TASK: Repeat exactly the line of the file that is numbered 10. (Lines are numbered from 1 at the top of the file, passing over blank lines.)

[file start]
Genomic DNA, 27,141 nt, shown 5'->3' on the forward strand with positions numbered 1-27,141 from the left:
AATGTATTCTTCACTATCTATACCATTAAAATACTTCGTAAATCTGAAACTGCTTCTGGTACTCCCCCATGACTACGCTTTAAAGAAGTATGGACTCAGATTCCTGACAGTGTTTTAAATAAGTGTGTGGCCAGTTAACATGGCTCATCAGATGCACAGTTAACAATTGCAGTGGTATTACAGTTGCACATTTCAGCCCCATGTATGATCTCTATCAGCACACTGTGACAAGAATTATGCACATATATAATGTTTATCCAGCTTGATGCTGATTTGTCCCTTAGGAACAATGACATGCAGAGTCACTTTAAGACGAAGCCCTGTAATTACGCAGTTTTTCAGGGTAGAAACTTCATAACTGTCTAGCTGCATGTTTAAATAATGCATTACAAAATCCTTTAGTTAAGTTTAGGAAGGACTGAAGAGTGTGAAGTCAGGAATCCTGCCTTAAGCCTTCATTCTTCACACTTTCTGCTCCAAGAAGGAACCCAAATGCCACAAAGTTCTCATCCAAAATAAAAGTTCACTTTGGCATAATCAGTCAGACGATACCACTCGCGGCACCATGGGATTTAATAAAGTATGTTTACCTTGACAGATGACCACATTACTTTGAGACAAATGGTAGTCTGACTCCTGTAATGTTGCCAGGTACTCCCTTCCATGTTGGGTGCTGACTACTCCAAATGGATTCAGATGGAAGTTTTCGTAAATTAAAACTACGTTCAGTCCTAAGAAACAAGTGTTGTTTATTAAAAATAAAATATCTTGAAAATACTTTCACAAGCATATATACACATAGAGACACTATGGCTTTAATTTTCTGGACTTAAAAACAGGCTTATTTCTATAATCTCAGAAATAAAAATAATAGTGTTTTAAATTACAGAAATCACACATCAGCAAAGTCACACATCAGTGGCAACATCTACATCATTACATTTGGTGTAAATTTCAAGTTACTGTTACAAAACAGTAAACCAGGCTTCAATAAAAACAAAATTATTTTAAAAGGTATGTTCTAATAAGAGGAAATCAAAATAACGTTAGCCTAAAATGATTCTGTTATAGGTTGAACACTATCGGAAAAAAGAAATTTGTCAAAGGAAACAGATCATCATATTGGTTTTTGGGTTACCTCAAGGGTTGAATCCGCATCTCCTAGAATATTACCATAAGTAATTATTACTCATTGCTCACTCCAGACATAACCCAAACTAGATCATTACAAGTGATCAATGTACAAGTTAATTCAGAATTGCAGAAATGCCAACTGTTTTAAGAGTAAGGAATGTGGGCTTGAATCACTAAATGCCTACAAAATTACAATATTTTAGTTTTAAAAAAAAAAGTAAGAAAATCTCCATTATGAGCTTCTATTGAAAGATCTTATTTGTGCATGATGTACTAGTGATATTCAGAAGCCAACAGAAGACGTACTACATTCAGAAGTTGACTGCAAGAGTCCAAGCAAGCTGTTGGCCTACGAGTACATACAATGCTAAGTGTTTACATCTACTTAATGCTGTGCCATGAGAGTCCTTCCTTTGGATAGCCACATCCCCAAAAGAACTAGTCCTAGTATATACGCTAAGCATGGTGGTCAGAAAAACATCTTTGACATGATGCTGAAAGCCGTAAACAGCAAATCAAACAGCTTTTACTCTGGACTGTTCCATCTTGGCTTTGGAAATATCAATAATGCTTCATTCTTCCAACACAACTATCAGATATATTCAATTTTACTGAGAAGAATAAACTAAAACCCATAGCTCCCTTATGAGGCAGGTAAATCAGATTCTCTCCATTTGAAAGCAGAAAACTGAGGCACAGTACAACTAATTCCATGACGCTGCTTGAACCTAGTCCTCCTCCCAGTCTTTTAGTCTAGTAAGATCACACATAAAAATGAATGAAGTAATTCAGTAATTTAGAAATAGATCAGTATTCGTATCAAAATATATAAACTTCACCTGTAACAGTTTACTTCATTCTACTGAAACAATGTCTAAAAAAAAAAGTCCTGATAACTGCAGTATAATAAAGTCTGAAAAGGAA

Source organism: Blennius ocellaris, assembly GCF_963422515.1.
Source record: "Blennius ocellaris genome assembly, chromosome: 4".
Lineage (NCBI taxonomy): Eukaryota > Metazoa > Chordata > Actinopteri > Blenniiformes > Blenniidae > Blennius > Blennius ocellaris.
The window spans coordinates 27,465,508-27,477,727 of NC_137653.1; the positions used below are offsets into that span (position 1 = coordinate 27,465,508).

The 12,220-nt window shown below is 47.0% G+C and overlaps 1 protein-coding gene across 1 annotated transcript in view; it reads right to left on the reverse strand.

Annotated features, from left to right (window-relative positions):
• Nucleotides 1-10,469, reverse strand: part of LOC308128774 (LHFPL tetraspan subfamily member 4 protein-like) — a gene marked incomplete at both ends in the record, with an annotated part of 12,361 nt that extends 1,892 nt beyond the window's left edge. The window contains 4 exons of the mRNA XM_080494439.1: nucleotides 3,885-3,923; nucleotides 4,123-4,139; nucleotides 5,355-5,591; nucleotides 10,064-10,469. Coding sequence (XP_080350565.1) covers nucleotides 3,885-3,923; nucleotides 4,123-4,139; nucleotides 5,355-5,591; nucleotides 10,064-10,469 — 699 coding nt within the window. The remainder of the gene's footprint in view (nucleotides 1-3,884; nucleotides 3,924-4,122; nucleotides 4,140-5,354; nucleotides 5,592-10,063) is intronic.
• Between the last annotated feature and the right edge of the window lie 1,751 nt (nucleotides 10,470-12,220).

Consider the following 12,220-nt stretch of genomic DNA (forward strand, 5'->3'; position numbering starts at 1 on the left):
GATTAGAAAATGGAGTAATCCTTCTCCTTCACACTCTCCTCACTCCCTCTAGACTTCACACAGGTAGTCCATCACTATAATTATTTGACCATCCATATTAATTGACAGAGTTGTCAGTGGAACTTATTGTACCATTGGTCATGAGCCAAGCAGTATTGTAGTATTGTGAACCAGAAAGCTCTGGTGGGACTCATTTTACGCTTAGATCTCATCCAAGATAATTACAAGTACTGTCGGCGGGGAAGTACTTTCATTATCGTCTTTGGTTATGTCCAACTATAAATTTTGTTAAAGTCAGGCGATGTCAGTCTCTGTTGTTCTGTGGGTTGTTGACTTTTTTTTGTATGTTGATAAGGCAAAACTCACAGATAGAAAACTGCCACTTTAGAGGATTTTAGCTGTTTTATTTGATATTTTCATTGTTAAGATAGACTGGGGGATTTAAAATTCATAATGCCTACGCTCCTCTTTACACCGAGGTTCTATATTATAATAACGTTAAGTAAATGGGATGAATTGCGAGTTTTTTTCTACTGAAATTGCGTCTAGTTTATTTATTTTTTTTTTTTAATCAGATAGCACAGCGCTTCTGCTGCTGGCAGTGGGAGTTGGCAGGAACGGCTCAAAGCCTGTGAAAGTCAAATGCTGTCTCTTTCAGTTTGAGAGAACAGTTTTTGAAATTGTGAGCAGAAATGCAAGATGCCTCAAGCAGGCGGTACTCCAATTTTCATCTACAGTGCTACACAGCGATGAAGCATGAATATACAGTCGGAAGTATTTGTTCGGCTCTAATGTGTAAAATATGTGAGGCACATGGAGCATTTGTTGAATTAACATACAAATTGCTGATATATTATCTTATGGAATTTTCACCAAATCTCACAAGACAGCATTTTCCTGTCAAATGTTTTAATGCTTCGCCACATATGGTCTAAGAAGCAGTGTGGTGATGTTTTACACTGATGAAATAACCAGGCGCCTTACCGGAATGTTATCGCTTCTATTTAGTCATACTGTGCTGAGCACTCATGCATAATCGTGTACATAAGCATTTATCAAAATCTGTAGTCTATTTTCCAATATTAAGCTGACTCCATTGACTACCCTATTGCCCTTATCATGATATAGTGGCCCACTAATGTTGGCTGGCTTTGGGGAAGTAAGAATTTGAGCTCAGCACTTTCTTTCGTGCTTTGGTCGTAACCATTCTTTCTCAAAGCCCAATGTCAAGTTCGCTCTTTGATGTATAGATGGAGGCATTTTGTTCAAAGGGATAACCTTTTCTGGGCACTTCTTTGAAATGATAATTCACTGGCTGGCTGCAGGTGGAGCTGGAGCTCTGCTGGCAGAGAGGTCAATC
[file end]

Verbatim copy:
• Between the last annotated feature and the right edge of the window lie 1,751 nt (nucleotides 10,470-12,220).